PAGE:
“It was the third year of King Jehoiakim’s reign in Judah when King Nebuchadnezzar of Babylon declared war on Jerusalem and besieged the city. The Master handed King Jehoiakim of Judah over to him, along with some of the furnishings from the Temple of God. Nebuchadnezzar took king and furnishings to the country of Babylon, the ancient Shinar. He put the furnishings in the sacred treasury. The king told Ashpenaz, head of the palace staff, to get some Israelites from the royal family and nobility—young men who were healthy and handsome, intelligent and well-educated, good prospects for leadership positions in the government, perfect specimens!—and indoctrinate them in the Babylonian language and the lore of magic and fortunetelling. The king then ordered that they be served from the same menu as the royal table—the best food, the finest wine. After three years of training they would be given positions in the king’s court.” Daniel 1:1-5 (MSG)
The first sentence of Daniel sets the stage. The names are different today, but the situation hasn’t changed. Babylon declared war on Jerusalem. “During the third year of Johoiakim’s reign,” it was the good-versus-evil showdown.
I love history almost as much as I love science, so let me paint you an interesting picture.
Do you remember where God told Jonah to go? Nineveh, a city so evil Jonah couldn’t imagine they would change. Nebuchadnezzar’s ancestry included Nimrod, the mighty king who ruled over Babel—yes, the Babel—a culture so rebellious and self-absorbed the people thought they could build a tower and find God. Nebuchadnezzar commanded a mighty army that crushed the Assyrians, devastated the Egyptians and sacked Jerusalem. Nebuchadnezzar ruled over the entire world that included those rebellious, evil people and cultures.
Babylon is synonymous with pagan worship, decadent excess, debauchery, savage conquest and Godlessness. After a military victory, Babylon had habit of making slaves out of best and the brightest people from the conquered culture. Babylon assimilated those enslaved people into the Babylonian culture.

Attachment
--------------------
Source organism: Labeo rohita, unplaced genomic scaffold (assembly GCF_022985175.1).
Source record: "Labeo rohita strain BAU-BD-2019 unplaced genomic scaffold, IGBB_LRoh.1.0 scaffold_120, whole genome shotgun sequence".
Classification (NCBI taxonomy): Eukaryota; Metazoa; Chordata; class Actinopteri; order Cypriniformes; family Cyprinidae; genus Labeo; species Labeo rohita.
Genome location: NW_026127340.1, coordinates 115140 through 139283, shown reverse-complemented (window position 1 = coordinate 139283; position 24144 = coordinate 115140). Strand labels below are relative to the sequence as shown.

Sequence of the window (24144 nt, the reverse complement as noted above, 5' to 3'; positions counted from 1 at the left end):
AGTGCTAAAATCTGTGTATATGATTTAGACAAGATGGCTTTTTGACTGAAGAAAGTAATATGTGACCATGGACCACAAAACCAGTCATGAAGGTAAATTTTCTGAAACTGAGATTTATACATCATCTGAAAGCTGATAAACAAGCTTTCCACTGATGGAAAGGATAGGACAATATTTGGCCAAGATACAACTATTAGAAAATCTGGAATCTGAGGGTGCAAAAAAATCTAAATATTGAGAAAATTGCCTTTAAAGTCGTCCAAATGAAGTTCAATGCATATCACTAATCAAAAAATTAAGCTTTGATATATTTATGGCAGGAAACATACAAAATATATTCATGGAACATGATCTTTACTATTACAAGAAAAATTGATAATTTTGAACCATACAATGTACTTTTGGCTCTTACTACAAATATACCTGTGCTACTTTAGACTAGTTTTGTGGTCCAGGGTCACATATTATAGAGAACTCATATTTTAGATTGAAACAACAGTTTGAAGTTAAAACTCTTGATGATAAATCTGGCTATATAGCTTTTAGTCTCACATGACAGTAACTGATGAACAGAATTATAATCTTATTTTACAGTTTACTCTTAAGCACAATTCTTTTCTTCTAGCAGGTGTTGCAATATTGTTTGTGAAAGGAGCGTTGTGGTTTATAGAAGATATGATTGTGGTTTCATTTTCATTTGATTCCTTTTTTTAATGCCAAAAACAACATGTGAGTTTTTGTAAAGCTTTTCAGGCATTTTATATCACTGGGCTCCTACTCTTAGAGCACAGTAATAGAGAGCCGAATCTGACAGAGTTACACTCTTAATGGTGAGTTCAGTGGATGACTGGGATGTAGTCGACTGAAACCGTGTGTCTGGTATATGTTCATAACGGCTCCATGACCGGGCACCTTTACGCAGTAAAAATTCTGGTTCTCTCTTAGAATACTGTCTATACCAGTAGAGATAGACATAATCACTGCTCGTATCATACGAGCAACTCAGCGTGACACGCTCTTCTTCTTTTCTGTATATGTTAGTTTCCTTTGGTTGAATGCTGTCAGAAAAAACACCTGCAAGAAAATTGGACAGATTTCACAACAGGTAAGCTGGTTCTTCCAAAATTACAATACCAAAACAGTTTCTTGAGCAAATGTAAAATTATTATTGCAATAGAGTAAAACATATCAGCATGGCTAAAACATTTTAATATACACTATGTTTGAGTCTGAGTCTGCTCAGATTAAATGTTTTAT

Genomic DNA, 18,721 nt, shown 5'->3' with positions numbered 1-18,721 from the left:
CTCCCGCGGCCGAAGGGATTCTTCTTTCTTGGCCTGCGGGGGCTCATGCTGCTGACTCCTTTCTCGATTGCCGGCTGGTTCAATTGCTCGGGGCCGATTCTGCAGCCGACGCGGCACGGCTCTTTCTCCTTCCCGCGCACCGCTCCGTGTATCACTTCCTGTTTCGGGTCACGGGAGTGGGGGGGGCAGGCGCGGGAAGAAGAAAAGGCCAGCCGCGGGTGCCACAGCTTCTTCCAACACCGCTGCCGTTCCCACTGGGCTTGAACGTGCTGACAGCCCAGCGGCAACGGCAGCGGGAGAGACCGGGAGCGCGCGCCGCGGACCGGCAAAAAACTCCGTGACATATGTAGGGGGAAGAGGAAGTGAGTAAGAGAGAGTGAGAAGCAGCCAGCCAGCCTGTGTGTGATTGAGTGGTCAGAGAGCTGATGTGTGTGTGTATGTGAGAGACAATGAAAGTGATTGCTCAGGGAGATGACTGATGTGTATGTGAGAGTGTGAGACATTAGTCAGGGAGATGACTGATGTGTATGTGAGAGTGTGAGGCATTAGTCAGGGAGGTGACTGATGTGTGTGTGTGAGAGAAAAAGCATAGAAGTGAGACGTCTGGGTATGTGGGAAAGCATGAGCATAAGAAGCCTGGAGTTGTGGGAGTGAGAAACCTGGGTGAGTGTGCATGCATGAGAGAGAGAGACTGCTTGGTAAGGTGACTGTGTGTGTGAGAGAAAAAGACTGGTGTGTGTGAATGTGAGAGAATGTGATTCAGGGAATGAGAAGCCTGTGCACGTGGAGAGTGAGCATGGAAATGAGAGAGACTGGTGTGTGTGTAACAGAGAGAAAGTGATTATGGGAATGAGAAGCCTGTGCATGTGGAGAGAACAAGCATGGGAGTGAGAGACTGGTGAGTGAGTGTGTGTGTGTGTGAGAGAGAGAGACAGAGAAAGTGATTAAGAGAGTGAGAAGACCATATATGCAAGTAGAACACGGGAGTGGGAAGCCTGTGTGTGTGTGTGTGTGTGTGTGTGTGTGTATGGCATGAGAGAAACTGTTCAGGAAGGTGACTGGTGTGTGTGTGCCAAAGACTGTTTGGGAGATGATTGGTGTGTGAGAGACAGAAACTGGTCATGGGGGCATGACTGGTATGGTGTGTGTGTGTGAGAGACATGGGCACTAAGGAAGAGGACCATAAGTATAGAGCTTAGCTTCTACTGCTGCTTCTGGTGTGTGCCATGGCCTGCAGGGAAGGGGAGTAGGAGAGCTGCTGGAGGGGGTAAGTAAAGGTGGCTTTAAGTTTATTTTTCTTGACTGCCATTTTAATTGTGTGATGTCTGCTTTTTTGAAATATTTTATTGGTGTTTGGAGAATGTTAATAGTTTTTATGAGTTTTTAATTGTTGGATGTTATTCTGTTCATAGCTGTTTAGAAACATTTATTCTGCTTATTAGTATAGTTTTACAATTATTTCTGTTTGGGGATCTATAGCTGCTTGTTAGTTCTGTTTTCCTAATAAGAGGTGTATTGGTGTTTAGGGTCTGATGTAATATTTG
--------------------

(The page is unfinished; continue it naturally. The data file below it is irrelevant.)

That’s where Daniel comes into the story. He’s one of the best and brightest from Jerusalem. Handsome, healthy and smart, he’s taken into the “Babylonian Indoctrination Program.” He had three close friends with him. This is how Daniel’s story begins—four men against the evil monster, Babylon.
Swimming Against the Current
The stage set in the book of Daniel is a familiar scene. It began in the Garden of Eden. It continues today. The only difference; the names and places have changed. It’s a sad, disheartening start to the story. The good guys are overtaken and enslaved by the evil empire.
It’s also an encouraging beginning.
It doesn’t feel very encouraging, does it?
That uneasiness must be what a salmon feels as his instinct drives him from all that is familiar to a place of unease, a place where everything is unfamiliar and unsettling. It’s place that requires him to swim against the current in order to get there.
Daniel and his three friends, and all who call themselves Christians, share a common bond: we are called to swim against the current, to live in culture that is foreign, sometimes downright evil. The call isn’t to simply live there, cowering, hoping somehow to make it through untouched by evil and unaffected by sin’s consequence.
The call to the Christian is to make a difference—to swim against the current.
Years after Daniel’s enslavement, Paul wrote, “offer yourself as a living sacrifice to God,” and he concluded that thought with this: “Don’t let evil conquer you, but conquer evil by doing good.” Romans 12:21 (NLT)
Living a Holy Life
That is Daniel’s lesson to us today. In those moments when evil wins the battle, remember that good will win the war. Don’t let evil get the best of you. Don’t let evil beat you into submission. Don’t let evil make you think it’s stronger than the One who lives in you.
There is only one thing that conquers evil. Evil can’t be legislated away, it can’t be ignored, no amount of money will turn evil into good, one can’t simply hope things will get better, one can’t wait for the “good guy” to come riding in to save the day.
There is only one thing that conquers evil—goodness.
Goodness is always found upstream.
Father, when I want to give up because evil seems too strong—remind me You win! Give me the strength to swim against the tide of evil. Empower me for acts of goodness. Help me abandon my comfort and ease. I will offer myself to You to be an instrument of goodness today.